Their sons, and kindred. Not the ones being lied upon. As well as the Ghulat themselves being confused who the next Imam is after each Imam, for instance Zurarah, Abi Baseer, Shaytan al-Taq, Hisham b. Salim, and the list goes on...

24 minutes ago, AbdusSibtayn said:

(b) taqiyyah cannot happen in private conversations.

What's next the Imam doing Taqiyyah against his own self? 

If you entertain Taqiyyah in private circles, then you have effectively made everything which you deem reliable questionable. For, one can say that X Mu'tabar Hadith could have been done under Taqiyyah. It is a catch-22 scenario. 

27 minutes ago, AbdusSibtayn said:

responded to by minds much more cultivated than mine thousands of years ago. So not going to go down that quagmire.

Appeal to authority fallacy, I assure you no matter how astute the mind is, it cannot justify a contradiction.

29 minutes ago, AbdusSibtayn said:

Besides, using Zaidi and Mu'tazili sources as hujaj upon twelvers is not merely ignorant, nor ridiculous, but ridonkulous and asinine. Since you are that batri deceiver's emissary here, ask him to get educated in the basics of argumentation and substantiating. Maybe a freshman's course in informal logic would help.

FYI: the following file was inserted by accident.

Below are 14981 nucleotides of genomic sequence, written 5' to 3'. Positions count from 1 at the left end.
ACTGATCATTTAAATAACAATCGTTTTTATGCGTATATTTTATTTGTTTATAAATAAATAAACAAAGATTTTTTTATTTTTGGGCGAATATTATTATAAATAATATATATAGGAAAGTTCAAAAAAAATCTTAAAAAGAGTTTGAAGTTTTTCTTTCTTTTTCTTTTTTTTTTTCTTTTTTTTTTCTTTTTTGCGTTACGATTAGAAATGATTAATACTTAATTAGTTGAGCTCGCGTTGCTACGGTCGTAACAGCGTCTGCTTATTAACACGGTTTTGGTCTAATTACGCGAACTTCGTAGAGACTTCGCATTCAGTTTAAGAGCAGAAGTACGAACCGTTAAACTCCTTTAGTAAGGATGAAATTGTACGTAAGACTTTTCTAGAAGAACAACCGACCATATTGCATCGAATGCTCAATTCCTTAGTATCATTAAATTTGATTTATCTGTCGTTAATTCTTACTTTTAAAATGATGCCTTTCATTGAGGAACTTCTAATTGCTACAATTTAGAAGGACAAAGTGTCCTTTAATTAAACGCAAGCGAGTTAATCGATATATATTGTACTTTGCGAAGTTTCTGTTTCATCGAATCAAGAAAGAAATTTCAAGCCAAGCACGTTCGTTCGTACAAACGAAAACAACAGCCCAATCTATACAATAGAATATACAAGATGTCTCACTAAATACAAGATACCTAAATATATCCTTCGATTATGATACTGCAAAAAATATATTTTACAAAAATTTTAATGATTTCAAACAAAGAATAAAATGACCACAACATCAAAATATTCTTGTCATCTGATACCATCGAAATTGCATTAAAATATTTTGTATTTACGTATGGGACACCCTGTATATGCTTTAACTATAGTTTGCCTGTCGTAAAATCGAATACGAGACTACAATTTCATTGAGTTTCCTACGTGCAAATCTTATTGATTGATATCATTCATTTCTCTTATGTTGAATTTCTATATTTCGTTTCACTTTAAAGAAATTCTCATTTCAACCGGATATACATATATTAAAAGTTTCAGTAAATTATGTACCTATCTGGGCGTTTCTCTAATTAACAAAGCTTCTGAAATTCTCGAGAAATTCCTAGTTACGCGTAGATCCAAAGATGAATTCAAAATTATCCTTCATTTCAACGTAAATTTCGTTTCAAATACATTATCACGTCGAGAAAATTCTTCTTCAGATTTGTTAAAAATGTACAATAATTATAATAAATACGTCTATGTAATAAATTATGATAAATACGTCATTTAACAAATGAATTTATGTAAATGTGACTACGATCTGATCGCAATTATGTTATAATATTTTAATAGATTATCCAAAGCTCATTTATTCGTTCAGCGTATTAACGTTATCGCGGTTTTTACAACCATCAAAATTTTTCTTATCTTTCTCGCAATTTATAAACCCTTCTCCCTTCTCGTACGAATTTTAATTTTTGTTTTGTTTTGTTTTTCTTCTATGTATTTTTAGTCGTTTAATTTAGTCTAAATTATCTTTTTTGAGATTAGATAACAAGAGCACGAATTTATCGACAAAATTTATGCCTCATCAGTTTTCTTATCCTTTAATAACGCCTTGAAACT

These are historical records.

29 minutes ago, AbdusSibtayn said:

The point is not to prove the Qa'im (عليه السلام) 's birth

Because you cannot, and this is where your creed collapses, and this is why you had 'Asr al-Hayrah, the era of confusion. 

31 minutes ago, AbdusSibtayn said:

a trained historian and  currently being a doctoral candidate in history myself

Fallacy of authority

32 minutes ago, AbdusSibtayn said:

there are non-Shi'a, and even nawasib who have admitted to meeting and seeing him.

Bandwagon fallacy

35 minutes ago, AbdusSibtayn said:

Your temerity, after having been humiliated and having slime rubbed all over your face in two full threads (and having fled each time), is beyond amusing. 

ad hominem fallacy

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Posted (edited)
On 5/27/2022 at 10:37 PM, Zaidism said:

Their sons, and kindred. Not the ones being lied upon.

There was no such lack of knowledge. 

 

On 5/27/2022 at 10:37 PM, Zaidism said:

As well as the Ghulat themselves being confused who the next Imam is after each Imam, for instance Zurarah, Abi Baseer, Shaytan al-Taq, Hisham b. Salim, and the list goes on...

1. Flawed inference. Close companions being unaware =\= information not existing. 

2.People disobeying the nass, however close to they be to the Imam (عليه السلام) =\= nass not existing. Also, that there was confusion after each imam is also a claim that needs to be substantiated. 

This logic is convoluted.